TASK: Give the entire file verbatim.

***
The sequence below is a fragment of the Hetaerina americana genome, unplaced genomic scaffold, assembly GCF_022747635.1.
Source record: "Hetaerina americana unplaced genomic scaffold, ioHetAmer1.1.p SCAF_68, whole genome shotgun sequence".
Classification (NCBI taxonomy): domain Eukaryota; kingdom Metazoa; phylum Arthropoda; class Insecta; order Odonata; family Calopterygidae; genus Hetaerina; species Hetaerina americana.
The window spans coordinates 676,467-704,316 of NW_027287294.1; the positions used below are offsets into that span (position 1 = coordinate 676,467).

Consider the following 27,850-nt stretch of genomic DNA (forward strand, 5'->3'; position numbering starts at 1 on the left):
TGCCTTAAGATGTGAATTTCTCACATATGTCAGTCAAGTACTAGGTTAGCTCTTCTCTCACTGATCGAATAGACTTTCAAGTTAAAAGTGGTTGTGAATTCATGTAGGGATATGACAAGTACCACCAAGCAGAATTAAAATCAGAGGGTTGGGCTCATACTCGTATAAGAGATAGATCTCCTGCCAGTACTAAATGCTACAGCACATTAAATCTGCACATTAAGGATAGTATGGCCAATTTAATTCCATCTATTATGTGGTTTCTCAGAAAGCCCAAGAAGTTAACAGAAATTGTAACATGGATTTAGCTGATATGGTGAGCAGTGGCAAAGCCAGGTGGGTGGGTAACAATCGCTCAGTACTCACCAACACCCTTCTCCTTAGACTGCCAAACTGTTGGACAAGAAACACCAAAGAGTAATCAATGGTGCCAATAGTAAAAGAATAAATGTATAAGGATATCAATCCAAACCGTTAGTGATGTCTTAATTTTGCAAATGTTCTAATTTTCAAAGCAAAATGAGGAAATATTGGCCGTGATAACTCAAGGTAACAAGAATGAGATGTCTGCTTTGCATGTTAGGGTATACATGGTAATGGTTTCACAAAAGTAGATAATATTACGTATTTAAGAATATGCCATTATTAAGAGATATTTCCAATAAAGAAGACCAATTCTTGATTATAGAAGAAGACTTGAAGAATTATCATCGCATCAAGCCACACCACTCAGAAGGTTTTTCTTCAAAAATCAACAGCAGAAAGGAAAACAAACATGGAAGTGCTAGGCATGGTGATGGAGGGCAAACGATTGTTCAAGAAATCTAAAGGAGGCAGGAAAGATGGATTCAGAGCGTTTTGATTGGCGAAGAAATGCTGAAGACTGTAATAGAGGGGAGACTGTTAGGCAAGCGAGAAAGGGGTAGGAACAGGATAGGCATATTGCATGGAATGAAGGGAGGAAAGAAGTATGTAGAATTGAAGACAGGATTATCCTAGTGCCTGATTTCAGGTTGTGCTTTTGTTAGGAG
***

The sequence below is a fragment of the Hetaerina americana genome, unplaced genomic scaffold, assembly GCF_022747635.1.
Source record: "Hetaerina americana unplaced genomic scaffold, ioHetAmer1.1.p SCAF_68, whole genome shotgun sequence".
Classification (NCBI taxonomy): domain Eukaryota; kingdom Metazoa; phylum Arthropoda; class Insecta; order Odonata; family Calopterygidae; genus Hetaerina; species Hetaerina americana.
The window spans coordinates 676,467-704,316 of NW_027287294.1; the positions used below are offsets into that span (position 1 = coordinate 676,467).

Consider the following 27,850-nt stretch of genomic DNA (forward strand, 5'->3'; position numbering starts at 1 on the left):
TGCCTTAAGATGTGAATTTCTCACATATGTCAGTCAAGTACTAGGTTAGCTCTTCTCTCACTGATCGAATAGACTTTCAAGTTAAAAGTGGTTGTGAATTCATGTAGGGATATGACAAGTACCACCAAGCAGAATTAAAATCAGAGGGTTGGGCTCATACTCGTATAAGAGATAGATCTCCTGCCAGTACTAAATGCTACAGCACATTAAATCTGCACATTAAGGATAGTATGGCCAATTTAATTCCATCTATTATGTGGTTTCTCAGAAAGCCCAAGAAGTTAACAGAAATTGTAACATGGATTTAGCTGATATGGTGAGCAGTGGCAAAGCCAGGTGGGTGGGTAACAATCGCTCAGTACTCACCAACACCCTTCTCCTTAGACTGCCAAACTGTTGGACAAGAAACACCAAAGAGTAATCAATGGTGCCAATAGTAAAAGAATAAATGTATAAGGATATCAATCCAAACCGTTAGTGATGTCTTAATTTTGCAAATGTTCTAATTTTCAAAGCAAAATGAGGAAATATTGGCCGTGATAACTCAAGGTAACAAGAATGAGATGTCTGCTTTGCATGTTAGGGTATACATGGTAATGGTTTCACAAAAGTAGATAATATTACGTATTTAAGAATATGCCATTATTAAGAGATATTTCCAATAAAGAAGACCAATTCTTGATTATAGAAGAAGACTTGAAGAATTATCATCGCATCAAGCCACACCACTCAGAAGGTTTTTCTTCAAAAATCAACAGCAGAAAGGAAAACAAACATGGAAGTGCTAGGCATGGTGATGGAGGGCAAACGATTGTTCAAGAAATCTAAAGGAGGCAGGAAAGATGGATTCAGAGCGTTTTGATTGGCGAAGAAATGCTGAAGACTGTAATAGAGGGGAGACTGTTAGGCAAGCGAGAAAGGGGTAGGAACAGGATAGGCATATTGCATGGAATGAAGGGAGGAAAGAAGTATGTAGAATTGAAGACAGGATTATCCTAGTGCCTGATTTCAGGTTGTGCTTTTGTTAGGAG